The Wildlife of the Litchfield National Park

The Wildlife of the Litchfield National Park

Written by: Cameron Ward

Published: 06/26/2017

Reading time: 2 mins

Litchfield National Park is located around 100km from Darwin in the Northern Territory of Australia.

The expansive area covers more than 1,500 square kilometres and has retained its national park status since 1986. It was named after Frederick Henry Litchfield, a keen explorer who travelled much of the Northern Territory back in the mid-1800s.

The region has been inhabited by Aboriginal tribes for thousands of years. The plants and animals that call the area home remain important parts of the park for many different reasons.

The Plant Life of the Litchfield National Park

At the heart of the park, there is a central sandstone plateau. It provides the perfect habitat for woodland flora, including species like the Darwin woolybutt, stringybark, and banksias.

Elsewhere, monsoon rainforest backdrops that have set up camp in the ancient gorges. They are home to colourful plant species, like lilies, ground orchids, and swamp bloodwoods.

The Animal Life of the Litchfield National Park

With so many ecosystems, the animal species in Litchfield National Park are diverse. Native kangaroos and wallabies, possums, flying foxes, and dingoes all live here. At Tolmer Falls, you can find caves filled with rare orange leaf-nosed bats.

The bird life is equally as exciting. Plenty of native bird species, including black kites, spangled drongo, and the rainbow bee-eater, can be found near the many waterfalls. Around Wangi Falls, you might be able to catch a glimpse of the marsupial mouse and the bush-hen.

In other areas characterised by water, you might spot monitors,  honeyeaters and figbirds, bandicoot and the brushtail possum. During the warmer months, frill-necked lizards come out to play, while the Finniss River remains home to a group of large saltwater crocs.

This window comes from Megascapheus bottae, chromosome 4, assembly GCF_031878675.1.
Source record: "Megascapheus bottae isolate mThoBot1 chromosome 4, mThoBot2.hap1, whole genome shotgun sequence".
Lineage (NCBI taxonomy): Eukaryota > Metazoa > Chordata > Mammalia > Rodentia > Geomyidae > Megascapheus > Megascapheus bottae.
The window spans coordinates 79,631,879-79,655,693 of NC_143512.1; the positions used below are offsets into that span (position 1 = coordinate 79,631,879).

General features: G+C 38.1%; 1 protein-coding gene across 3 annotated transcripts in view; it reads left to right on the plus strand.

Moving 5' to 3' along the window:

Perhaps one of the most popular parts of the park, though, are the magnetic termite mounds. Shaped like jutting wedges, they form a silhouette against the backdrop of the park and are home to thousands upon thousands of termites.

For nature lovers, the Litchfield National Park is the perfect place to explore. With a range of habitats, including monsoon forests, sprawling escarpments, and ancient gorges, there are plenty of places to spot a range of different plant and animal species. Keep your eyes peeled during your visit and remember to look above, too, as there are plenty of bird species that call this spectacular part of Australia home.

Cameron Ward
Cameron Ward
Managing Director at Sightseeing Tours Australia

Cameron Ward turned his travel passion into a thriving Australian tourism business. Before he co-founded his own business, Sightseeing Tours Australia, he was enjoying being a Melbourne tour guide. Even now, Cameron delights in helping visitors from all around the world get the most out of their incredible Australian trip. You’ll see Cameron leading tours or writing about his favourite Australian places where he shares his local insights.